Just 3% of restaurants in crime-riddled San Francisco have not experienced graffiti or property crime in the past month, a shocking new survey found.
Restaurateurs are crowdsourcing the best cleaning solutions on social media as they are left spending thousands of dollars to clean graffiti and fix smashed windows, according to the San Francisco Chronicle, which reviewed the Golden Gate Restaurant Association survey of 74 restaurants.
Just recently, Supreme Pizza in the Mission District was hit with acid, owner Leandro Jayme showed ABC 7.
“This is acid, so you can’t just remove it,” he said, pointing to grime on a window. “They have to replace the glass.”
To do so would cost about $300, he added.
If business owners don’t clean up the mess, they not only face losing potential customers — they could also be on the hook for a $500 fine from the city if the vandalism is not remedied within 30 days.
That adds to the feeling that running a small business in San Francisco is like “death by a thousand cuts,” according to Hanson Li, a partner at three different restaurants.
He said Lazy Susan, a Chinese eatery, was broken into late last month, just days after its storefront was defaced — and weeks after another of his group’s bars was vandalized.
“All these seemingly small things not only have actual dollar repercussions but then, like, the repairs are going to be two times what they took,” Li previously told the San Francisco Gate.
The trouble seems to have begun during the COVID-19 pandemic, when the city’s Board of Supervisors paused any graffiti removal enforcement.
“When we had more than a year of not going to enforce [it], if we didn’t have that stick with the carrot… sometimes people would just let it sit on their building and then … more tags will come and another and another,” Rachel Gordon, a spokeswoman for the San Francisco Department of Public Works told ABC 7.
Then about a year ago, the department introduced a pilot program to remove and paint over graffiti in public areas that affect small businesses, at no cost to them.
The city’s 311 call center received 10,000 reports of graffiti on commercial buildings and sidewalks in the past six months, according to the Chronicle.
In total, requests to clean up graffiti skyrocketed 74% since the pilot program was introduced, Gordon told ABC 7.
But the response rate for those calls remains low, despite DPW’s goal to respond to such requests on public property within 48 hours and private property calls within 72 hours.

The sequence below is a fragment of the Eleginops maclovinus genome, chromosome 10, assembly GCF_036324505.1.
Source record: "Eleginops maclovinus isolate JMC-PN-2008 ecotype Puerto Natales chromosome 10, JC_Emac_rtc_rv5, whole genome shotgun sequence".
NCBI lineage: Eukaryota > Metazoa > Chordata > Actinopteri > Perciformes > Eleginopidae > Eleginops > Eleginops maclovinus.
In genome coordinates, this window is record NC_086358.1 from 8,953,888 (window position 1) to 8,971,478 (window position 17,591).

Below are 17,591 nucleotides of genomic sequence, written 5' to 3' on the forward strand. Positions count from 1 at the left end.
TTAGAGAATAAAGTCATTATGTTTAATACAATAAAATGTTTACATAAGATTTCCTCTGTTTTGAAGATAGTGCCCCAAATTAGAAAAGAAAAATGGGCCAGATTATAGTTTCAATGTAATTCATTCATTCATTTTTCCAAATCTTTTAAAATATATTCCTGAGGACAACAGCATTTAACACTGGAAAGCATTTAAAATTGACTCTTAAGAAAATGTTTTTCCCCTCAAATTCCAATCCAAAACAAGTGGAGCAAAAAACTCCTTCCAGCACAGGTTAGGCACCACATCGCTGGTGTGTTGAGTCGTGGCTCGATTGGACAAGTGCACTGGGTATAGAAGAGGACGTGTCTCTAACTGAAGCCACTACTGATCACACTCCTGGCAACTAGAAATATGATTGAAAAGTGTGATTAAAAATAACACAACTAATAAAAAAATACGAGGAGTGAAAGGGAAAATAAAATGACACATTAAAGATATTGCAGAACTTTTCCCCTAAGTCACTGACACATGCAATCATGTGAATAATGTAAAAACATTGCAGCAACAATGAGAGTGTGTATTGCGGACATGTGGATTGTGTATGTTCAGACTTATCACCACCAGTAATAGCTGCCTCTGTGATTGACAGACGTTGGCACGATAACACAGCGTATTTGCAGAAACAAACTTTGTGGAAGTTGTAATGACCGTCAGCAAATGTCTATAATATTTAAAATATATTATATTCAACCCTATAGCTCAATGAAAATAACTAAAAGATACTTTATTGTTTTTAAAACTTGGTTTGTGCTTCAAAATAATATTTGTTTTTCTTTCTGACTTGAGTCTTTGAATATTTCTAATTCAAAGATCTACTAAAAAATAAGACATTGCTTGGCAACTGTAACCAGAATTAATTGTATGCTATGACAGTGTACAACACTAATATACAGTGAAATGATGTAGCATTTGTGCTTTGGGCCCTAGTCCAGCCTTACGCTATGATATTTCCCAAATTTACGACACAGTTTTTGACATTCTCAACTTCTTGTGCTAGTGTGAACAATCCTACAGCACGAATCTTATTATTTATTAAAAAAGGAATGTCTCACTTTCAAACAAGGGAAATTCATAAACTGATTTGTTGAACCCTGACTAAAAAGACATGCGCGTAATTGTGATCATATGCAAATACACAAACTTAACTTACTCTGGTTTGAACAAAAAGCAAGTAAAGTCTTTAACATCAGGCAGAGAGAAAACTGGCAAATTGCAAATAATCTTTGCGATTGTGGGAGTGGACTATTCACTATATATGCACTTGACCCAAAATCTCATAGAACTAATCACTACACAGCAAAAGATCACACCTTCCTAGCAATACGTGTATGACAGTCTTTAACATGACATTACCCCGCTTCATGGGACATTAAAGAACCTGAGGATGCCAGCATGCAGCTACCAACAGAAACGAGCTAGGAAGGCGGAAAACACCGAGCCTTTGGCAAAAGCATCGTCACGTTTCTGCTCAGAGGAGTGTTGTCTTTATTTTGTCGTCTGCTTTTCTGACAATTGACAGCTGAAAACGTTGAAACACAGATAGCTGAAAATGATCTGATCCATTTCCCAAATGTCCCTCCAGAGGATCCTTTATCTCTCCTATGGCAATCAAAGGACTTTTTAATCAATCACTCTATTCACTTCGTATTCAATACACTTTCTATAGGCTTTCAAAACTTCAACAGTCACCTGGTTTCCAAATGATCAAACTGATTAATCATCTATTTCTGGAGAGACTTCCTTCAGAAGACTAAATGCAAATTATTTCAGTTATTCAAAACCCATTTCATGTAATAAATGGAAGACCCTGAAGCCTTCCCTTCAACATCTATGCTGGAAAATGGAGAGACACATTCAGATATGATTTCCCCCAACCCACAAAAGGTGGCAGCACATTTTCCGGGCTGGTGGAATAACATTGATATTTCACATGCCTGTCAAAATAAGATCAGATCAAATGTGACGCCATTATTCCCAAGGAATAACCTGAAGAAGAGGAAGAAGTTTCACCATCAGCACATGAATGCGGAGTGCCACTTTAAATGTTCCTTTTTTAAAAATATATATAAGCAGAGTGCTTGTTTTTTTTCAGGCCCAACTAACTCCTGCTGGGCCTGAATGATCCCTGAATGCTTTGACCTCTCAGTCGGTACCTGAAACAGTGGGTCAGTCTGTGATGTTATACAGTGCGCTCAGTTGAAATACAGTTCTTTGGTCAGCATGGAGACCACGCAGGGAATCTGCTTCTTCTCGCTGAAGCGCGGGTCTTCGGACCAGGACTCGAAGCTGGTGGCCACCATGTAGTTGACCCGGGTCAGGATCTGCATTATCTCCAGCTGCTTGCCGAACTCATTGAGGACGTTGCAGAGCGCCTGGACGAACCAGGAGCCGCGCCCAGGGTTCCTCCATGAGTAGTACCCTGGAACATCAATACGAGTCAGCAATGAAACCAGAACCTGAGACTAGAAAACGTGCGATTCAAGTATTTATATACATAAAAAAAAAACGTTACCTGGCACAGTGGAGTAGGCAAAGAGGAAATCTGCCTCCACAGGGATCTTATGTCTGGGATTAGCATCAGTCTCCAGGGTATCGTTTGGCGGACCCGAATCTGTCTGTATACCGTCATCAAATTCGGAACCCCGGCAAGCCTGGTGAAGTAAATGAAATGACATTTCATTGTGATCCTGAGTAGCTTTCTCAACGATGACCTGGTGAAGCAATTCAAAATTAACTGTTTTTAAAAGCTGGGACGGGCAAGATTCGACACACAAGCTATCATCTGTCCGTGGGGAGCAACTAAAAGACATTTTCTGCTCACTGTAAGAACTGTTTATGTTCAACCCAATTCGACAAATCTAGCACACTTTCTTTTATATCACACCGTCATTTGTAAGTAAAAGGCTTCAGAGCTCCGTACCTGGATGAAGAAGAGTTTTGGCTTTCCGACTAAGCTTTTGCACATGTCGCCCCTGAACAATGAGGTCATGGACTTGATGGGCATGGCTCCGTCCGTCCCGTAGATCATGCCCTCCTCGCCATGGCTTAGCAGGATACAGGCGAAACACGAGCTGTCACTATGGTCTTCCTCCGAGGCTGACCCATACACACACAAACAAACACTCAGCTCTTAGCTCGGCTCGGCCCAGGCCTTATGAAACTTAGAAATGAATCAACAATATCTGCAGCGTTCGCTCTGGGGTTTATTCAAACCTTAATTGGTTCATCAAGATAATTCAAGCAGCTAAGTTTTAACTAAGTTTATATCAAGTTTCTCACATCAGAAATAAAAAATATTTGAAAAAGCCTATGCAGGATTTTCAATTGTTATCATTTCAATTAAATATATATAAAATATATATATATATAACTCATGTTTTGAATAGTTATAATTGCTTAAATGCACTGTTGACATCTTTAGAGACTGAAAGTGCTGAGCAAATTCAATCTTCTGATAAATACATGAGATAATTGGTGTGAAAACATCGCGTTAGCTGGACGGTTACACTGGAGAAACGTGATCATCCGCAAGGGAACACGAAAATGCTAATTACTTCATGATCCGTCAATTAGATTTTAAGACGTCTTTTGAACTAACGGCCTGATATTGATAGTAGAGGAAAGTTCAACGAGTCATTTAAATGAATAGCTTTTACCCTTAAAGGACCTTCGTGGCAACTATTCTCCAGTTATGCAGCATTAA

Since 2021, the Chronicle reports, the department’s “on time” response rate has been below 55%, and hit a low of 14% last year.
Meanwhile, San Francisco has spent $1 million on grants for vandalism relief since 2021 and earmarked another $500,000 over the summer due to demand, reported the Chronicle, which found that nearly 800 businesses received either a $1,000 or $2,000 grant for broken windows, graffiti or other vandalism.
But restaurateurs say the funds are insufficient to deal with the constant problem.
One restaurant, Shuggie’s, received a $1,000 grant for graffiti last year, but after spending $3,000 to clean up near-daily vandalism, co-owner Kayla Abe said they decided to just give up.
“It’s disheartening,” she told the Chronicle. “It just feels like there’s a huge disconnect between what the city thinks is good for us and how much we’re actually struggling on the ground.”
The Golden Gate Restaurant Association has taken it upon itself to get the city to act, with Executive Director Laurie Thomas meeting with city officials to discuss the issue.
She is pushing for “low-hanging fruit,” such as pausing the fine for businesses that do not clean up graffiti.
“Anything that can help enhance customers coming in and [businesses’] survival, I think is important,” she told the outlet.
Thomas noted that she found the police department’s decision to reassign an officer to investigate graffiti full-time encourging.
Officer Martin Ferreira, who has been employed by the police department for more than 20 years, said his position was created due to “the large amount of graffiti that was being reported” and increasing community woes.
“It has intensified as businesses are leaving, as businesses come under more hardship,” he said.
Nearly 30 big-name businesses have closed or announced plans to flee the area around San Francisco’s Union Square since January 2022, including trendy retailers like Anthropologie, Banana Republic and Crate & Barrel, as well as the investment firm that owns two of the city’s biggest hotels.
Since 2019, 47% of businesses in the area have closed, according to the San Francisco Standard.
Some 203 retailers were operating in and around Union Square pre-COVID; as of May, only 107 were left.